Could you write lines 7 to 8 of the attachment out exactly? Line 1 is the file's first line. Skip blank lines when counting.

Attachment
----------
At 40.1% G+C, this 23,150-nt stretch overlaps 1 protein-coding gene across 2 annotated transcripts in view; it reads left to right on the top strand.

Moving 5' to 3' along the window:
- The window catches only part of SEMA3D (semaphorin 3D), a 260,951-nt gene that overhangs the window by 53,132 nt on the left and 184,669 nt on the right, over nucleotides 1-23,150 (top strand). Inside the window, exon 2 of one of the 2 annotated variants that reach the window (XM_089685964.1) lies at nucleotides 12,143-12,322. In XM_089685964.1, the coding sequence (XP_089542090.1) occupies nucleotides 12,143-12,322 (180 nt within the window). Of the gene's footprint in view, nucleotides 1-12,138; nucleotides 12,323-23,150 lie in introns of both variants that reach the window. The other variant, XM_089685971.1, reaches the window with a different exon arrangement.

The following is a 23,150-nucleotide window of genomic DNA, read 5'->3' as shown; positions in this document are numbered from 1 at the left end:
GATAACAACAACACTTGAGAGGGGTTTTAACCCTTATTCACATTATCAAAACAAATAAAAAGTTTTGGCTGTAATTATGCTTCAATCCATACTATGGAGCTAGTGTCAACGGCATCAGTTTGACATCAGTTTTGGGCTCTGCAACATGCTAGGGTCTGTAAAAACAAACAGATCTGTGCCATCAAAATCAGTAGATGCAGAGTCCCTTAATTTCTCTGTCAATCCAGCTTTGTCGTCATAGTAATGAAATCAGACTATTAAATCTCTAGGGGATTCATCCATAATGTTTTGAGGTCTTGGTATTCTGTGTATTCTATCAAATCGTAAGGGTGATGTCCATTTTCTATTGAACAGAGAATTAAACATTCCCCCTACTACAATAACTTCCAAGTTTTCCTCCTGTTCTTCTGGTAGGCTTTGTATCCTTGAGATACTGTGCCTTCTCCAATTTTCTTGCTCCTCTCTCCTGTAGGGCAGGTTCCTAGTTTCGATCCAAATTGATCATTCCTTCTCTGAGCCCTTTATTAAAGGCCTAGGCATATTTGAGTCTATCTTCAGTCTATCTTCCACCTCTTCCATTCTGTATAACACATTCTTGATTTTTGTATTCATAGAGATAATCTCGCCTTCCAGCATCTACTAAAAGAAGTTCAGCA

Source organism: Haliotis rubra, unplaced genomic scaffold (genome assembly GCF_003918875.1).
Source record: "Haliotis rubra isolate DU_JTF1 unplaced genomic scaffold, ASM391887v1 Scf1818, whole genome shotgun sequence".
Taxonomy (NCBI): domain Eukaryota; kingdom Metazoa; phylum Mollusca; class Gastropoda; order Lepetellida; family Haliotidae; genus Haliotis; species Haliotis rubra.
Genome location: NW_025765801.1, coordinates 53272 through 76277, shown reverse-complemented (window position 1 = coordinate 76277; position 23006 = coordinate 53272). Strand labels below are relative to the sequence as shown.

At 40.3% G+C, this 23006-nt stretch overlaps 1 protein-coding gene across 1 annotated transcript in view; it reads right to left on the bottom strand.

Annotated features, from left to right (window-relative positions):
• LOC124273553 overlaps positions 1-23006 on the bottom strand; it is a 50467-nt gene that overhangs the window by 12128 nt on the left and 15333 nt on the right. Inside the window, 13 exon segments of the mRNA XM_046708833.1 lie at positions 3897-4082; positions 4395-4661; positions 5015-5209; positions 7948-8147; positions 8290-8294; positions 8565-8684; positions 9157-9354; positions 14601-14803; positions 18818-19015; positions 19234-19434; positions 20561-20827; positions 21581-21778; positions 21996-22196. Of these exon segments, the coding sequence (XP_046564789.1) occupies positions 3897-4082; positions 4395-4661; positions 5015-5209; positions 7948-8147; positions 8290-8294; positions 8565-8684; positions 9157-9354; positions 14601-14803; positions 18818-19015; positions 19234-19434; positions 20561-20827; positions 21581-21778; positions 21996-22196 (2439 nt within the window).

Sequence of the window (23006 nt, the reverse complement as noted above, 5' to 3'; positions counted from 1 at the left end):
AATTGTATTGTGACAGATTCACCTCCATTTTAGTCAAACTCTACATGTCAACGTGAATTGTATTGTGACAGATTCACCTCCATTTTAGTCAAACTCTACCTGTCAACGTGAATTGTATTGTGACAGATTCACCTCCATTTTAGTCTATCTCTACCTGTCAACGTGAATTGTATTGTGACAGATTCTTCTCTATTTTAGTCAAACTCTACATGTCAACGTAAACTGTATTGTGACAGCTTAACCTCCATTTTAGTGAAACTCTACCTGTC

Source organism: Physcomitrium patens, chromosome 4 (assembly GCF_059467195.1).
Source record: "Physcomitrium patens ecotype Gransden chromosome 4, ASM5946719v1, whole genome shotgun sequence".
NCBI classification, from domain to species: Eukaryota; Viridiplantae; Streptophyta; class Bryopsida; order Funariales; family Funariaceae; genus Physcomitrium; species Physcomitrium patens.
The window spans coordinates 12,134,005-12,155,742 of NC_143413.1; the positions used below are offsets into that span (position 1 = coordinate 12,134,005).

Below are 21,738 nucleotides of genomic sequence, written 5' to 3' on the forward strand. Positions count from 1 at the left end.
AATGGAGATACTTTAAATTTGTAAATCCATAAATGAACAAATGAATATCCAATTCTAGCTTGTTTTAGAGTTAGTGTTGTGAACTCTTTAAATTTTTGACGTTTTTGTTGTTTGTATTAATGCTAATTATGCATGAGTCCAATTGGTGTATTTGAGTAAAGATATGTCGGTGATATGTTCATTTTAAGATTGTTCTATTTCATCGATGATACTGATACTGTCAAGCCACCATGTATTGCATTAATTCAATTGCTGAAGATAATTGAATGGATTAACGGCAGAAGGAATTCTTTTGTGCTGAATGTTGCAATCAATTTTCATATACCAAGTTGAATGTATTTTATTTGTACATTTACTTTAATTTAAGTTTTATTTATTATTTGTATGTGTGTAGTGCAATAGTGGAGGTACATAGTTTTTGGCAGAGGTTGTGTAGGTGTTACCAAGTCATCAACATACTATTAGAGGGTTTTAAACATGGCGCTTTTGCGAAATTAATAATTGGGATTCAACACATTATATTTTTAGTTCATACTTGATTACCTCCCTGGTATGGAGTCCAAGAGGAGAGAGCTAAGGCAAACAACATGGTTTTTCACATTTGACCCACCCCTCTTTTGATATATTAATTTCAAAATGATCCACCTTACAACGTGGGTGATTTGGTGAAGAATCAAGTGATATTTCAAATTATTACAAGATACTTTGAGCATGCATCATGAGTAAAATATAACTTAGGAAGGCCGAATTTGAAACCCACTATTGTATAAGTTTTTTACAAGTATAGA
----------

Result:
Source record: "Haliotis rubra isolate DU_JTF1 unplaced genomic scaffold, ASM391887v1 Scf1818, whole genome shotgun sequence".
Taxonomy (NCBI): domain Eukaryota; kingdom Metazoa; phylum Mollusca; class Gastropoda; order Lepetellida; family Haliotidae; genus Haliotis; species Haliotis rubra.